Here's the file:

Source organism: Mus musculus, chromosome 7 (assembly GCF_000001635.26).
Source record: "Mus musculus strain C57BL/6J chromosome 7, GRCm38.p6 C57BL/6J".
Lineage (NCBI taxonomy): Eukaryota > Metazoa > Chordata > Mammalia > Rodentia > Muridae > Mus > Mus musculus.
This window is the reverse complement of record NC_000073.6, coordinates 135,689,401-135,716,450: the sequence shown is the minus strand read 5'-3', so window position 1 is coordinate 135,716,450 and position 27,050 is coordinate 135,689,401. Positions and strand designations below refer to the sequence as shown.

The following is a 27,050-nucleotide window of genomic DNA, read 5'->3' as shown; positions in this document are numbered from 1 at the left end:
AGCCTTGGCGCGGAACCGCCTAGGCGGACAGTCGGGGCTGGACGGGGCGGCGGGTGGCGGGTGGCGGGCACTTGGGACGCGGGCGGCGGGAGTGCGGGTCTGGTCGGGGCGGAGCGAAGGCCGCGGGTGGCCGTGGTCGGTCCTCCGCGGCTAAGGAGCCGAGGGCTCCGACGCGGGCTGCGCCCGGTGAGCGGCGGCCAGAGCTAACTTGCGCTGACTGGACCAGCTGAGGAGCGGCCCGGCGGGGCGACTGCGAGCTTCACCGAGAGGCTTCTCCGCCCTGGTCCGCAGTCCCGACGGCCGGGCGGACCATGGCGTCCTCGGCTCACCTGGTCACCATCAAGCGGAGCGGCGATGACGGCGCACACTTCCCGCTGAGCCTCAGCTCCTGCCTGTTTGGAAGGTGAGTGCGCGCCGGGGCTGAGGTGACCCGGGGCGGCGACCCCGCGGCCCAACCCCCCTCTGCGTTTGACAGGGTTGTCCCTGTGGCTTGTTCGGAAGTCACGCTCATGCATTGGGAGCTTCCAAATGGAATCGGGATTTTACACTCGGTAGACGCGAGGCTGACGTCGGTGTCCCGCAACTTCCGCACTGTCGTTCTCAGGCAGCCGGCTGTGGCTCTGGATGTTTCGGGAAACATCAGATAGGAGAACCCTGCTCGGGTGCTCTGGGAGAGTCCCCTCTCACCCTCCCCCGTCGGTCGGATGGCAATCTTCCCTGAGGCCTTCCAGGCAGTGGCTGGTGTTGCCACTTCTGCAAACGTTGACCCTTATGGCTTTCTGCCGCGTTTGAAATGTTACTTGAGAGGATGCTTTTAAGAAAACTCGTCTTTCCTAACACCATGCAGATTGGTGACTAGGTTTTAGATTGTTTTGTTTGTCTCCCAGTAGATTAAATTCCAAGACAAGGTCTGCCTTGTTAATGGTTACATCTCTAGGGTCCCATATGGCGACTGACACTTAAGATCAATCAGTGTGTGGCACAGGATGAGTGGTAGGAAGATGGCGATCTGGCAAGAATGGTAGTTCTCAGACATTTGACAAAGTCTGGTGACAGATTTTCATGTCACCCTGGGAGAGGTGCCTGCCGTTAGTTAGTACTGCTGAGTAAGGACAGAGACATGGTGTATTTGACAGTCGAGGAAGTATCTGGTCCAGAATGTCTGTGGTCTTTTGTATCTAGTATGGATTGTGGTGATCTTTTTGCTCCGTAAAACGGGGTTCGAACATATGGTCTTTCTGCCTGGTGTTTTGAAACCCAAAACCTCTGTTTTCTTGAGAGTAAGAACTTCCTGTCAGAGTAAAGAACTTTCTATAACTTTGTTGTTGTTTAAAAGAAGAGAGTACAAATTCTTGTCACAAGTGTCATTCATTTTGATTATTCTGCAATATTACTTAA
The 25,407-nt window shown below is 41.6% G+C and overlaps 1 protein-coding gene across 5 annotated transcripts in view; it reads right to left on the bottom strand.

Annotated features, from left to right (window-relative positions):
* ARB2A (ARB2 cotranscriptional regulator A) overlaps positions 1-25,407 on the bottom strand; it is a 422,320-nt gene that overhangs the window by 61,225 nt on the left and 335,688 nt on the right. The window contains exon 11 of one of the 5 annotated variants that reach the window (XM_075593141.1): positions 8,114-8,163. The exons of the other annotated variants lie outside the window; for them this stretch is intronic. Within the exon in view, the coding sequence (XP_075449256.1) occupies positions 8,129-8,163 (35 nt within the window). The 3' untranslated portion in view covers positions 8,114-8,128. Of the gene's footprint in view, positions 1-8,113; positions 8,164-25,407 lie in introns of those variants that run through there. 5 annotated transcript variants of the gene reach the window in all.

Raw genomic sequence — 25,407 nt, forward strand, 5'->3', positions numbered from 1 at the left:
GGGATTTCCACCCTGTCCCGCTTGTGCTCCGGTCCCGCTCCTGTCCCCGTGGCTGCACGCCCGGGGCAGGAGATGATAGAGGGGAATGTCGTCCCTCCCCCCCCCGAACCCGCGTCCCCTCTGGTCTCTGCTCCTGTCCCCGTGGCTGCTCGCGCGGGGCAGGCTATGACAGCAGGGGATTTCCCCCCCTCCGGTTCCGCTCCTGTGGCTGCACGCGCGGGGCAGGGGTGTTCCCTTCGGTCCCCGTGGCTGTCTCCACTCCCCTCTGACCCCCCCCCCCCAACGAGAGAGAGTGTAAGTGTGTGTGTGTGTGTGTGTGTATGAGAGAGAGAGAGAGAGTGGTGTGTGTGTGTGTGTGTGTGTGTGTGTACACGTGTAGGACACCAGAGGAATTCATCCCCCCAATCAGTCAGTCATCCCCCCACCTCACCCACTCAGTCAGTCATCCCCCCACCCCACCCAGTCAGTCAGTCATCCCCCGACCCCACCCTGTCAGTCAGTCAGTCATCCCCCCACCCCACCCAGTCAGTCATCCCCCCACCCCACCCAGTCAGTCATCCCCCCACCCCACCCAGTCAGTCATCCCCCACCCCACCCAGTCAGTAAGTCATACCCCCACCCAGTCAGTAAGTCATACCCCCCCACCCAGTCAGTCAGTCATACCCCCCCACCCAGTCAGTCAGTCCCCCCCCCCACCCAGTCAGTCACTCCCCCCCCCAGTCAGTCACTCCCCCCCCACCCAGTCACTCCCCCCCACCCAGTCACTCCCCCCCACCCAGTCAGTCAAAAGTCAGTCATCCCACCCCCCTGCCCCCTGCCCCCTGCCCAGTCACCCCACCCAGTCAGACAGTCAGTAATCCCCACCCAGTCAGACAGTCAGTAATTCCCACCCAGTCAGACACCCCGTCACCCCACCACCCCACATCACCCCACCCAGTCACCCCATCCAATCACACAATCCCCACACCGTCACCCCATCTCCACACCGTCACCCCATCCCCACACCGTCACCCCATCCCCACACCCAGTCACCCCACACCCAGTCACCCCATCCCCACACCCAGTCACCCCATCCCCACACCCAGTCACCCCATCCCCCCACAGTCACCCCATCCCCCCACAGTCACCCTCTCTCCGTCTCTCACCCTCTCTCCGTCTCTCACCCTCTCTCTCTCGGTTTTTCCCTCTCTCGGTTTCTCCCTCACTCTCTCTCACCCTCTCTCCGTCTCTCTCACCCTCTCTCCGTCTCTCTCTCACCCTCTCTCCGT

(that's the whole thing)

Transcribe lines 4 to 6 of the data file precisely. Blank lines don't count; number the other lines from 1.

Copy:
This window is the reverse complement of record NC_000073.6, coordinates 135,689,401-135,716,450: the sequence shown is the minus strand read 5'-3', so window position 1 is coordinate 135,716,450 and position 27,050 is coordinate 135,689,401. Positions and strand designations below refer to the sequence as shown.

The following is a 27,050-nucleotide window of genomic DNA, read 5'->3' as shown; positions in this document are numbered from 1 at the left end:
AGCCTTGGCGCGGAACCGCCTAGGCGGACAGTCGGGGCTGGACGGGGCGGCGGGTGGCGGGTGGCGGGCACTTGGGACGCGGGCGGCGGGAGTGCGGGTCTGGTCGGGGCGGAGCGAAGGCCGCGGGTGGCCGTGGTCGGTCCTCCGCGGCTAAGGAGCCGAGGGCTCCGACGCGGGCTGCGCCCGGTGAGCGGCGGCCAGAGCTAACTTGCGCTGACTGGACCAGCTGAGGAGCGGCCCGGCGGGGCGACTGCGAGCTTCACCGAGAGGCTTCTCCGCCCTGGTCCGCAGTCCCGACGGCCGGGCGGACCATGGCGTCCTCGGCTCACCTGGTCACCATCAAGCGGAGCGGCGATGACGGCGCACACTTCCCGCTGAGCCTCAGCTCCTGCCTGTTTGGAAGGTGAGTGCGCGCCGGGGCTGAGGTGACCCGGGGCGGCGACCCCGCGGCCCAACCCCCCTCTGCGTTTGACAGGGTTGTCCCTGTGGCTTGTTCGGAAGTCACGCTCATGCATTGGGAGCTTCCAAATGGAATCGGGATTTTACACTCGGTAGACGCGAGGCTGACGTCGGTGTCCCGCAACTTCCGCACTGTCGTTCTCAGGCAGCCGGCTGTGGCTCTGGATGTTTCGGGAAACATCAGATAGGAGAACCCTGCTCGGGTGCTCTGGGAGAGTCCCCTCTCACCCTCCCCCGTCGGTCGGATGGCAATCTTCCCTGAGGCCTTCCAGGCAGTGGCTGGTGTTGCCACTTCTGCAAACGTTGACCCTTATGGCTTTCTGCCGCGTTTGAAATGTTACTTGAGAGGATGCTTTTAAGAAAACTCGTCTTTCCTAACACCATGCAGATTGGTGACTAGGTTTTAGATTGTTTTGTTTGTCTCCCAGTAGATTAAATTCCAAGACAAGGTCTGCCTTGTTAATGGTTACATCTCTAGGGTCCCATATGGCGACTGACACTTAAGATCAATCAGTGTGTGGCACAGGATGAGTGGTAGGAAGATGGCGATCTGGCAAGAATGGTAGTTCTCAGACATTTGACAAAGTCTGGTGACAGATTTTCATGTCACCCTGGGAGAGGTGCCTGCCGTTAGTTAGTACTGCTGAGTAAGGACAGAGACATGGTGTATTTGACAGTCGAGGAAGTATCTGGTCCAGAATGTCTGTGGTCTTTTGTATCTAGTATGGATTGTGGTGATCTTTTTGCTCCGTAAAACGGGGTTCGAACATATGGTCTTTCTGCCTGGTGTTTTGAAACCCAAAACCTCTGTTTTCTTGAGAGTAAGAACTTCCTGTCAGAGTAAAGAACTTTCTATAACTTTGTTGTTGTTTAAAAGAAGAGAGTACAAATTCTTGTCACAAGTGTCATTCATTTTGATTATTCTGCAATATTACTTAA